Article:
Because of their relevance to the current situation, we reprint below excerpts from the 1998 report as well as a letter dated April 5, 2004 from a former Colombian trade unionist living in exile in England.
Colombia and the TUC, Monday 5th April 2004
"As a former trade unionist in Colombia, now living in exile, perhaps I can shed some light on the TUC's [Trade Union Congress in England] silence about the Colombian workers of SINALTRAINAL, which Mark Thomas (29 March) criticizes. The International union of Food Workers (IUF), which the TUC has to follow in this type of situation, strongly criticized the call to boycott Coca-Cola. The Colombian delegate to the IUF is president of a union called SICO. He was expelled by his previous union, representing brewery workers, for espousing extreme right-wing views. The new union was set up in Carepa, Antioquia, at the local Coca-Cola bottling plant, after five SINATRAINAL members had been murdered, many more forcibly displaced and the union offices burned down by paramilitaries. Ever since, SICO has coexisted peacefully with the paramilitary forces that control this part of Colombia."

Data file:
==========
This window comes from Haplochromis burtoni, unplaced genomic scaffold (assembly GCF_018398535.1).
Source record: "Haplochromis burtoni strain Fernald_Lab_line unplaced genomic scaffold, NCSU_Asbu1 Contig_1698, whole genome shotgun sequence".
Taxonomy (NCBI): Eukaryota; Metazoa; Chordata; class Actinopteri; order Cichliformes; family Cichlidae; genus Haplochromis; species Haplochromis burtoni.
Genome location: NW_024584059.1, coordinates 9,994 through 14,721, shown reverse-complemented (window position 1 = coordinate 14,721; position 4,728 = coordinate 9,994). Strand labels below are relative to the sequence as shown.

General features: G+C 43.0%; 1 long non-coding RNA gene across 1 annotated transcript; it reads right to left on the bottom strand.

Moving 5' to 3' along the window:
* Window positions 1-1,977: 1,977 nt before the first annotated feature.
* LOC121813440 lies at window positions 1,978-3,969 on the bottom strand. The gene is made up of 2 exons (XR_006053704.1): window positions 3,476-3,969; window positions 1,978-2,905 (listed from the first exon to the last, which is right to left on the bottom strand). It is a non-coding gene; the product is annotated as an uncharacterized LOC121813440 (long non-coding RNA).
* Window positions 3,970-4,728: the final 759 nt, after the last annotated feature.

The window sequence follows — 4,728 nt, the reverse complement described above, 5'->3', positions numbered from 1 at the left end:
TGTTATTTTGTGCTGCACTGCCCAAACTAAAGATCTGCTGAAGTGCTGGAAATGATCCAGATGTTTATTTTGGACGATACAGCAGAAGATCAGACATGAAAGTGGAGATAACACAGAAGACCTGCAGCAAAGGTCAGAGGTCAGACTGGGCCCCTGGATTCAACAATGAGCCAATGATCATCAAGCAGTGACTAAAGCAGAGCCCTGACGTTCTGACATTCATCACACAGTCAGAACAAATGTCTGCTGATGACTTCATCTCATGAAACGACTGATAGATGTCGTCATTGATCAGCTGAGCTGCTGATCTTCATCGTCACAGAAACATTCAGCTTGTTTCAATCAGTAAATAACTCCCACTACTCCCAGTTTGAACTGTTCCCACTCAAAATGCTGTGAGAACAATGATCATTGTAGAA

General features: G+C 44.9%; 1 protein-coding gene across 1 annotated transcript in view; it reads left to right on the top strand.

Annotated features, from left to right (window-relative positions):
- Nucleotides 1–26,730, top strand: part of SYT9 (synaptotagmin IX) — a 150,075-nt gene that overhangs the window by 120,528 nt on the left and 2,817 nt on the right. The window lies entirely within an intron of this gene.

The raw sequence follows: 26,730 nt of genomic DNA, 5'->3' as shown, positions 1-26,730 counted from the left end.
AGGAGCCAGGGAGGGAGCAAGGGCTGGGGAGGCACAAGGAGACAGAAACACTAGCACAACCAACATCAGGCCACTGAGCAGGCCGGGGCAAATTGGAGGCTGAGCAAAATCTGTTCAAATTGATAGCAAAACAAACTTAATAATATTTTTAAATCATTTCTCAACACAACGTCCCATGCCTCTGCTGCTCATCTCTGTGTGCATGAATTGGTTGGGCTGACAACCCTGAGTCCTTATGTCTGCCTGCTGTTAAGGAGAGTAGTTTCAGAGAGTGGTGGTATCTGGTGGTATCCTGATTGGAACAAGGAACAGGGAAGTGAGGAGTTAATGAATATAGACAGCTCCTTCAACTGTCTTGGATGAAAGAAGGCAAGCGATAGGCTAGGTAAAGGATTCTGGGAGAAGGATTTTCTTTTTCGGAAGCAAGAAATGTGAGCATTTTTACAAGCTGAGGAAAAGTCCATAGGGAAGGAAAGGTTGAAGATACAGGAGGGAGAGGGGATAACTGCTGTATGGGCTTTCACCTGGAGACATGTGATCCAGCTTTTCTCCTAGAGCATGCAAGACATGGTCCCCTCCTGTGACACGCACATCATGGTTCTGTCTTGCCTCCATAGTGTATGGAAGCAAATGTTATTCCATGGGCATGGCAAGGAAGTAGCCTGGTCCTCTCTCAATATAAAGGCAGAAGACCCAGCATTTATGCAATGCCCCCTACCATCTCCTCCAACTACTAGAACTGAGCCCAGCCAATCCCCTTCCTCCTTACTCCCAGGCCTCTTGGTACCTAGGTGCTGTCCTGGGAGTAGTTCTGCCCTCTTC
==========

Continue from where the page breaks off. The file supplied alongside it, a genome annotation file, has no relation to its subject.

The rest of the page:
"The SICO Local Section in Carepa-Urab‡ began its organising work in 1999 and was established in January 2000. In its process of contacting and organising the Coca-Cola workers, SICO relied on the extensive support of the National Union of Workers in the Agrarian Industry (SINTRAINAGRO) and the IUF Latin America Education Project. The first collective agreement was signed in Carepa on 15 February 2000."
From the IUF website.
* * * * * * * *
REPORT OF THE CANADIAN TRADE UNION DELEGATION TO COLOMBIA
Background to Tour:
In response to an escalation of attacks directed against Colombian trade unionists, the mission was conceived and coordinated by the Inter-Church Committee on Human Rights in Latin America (ICCHRLA), a church-based organization which has established extensive working relationships of solidarity with church, human rights and popular organizations in Colombia since 1989.
The purpose of the trip was to investigate abuses of human rights directed primarily against the organized labour movement of Colombia, but also other institutions of civil society, namely human rights, church, women's and peasant organizations.
Each participating Canadian organization was responsible for selecting and covering the costs of its delegate(s), while ICCHRLA covered additional logistical expenses and organized the many details of the tour, including developing an agenda, internal travel and translation.
The delegation was in Colombia from October 1-11, 1997 and consisted of the following eight (8) persons: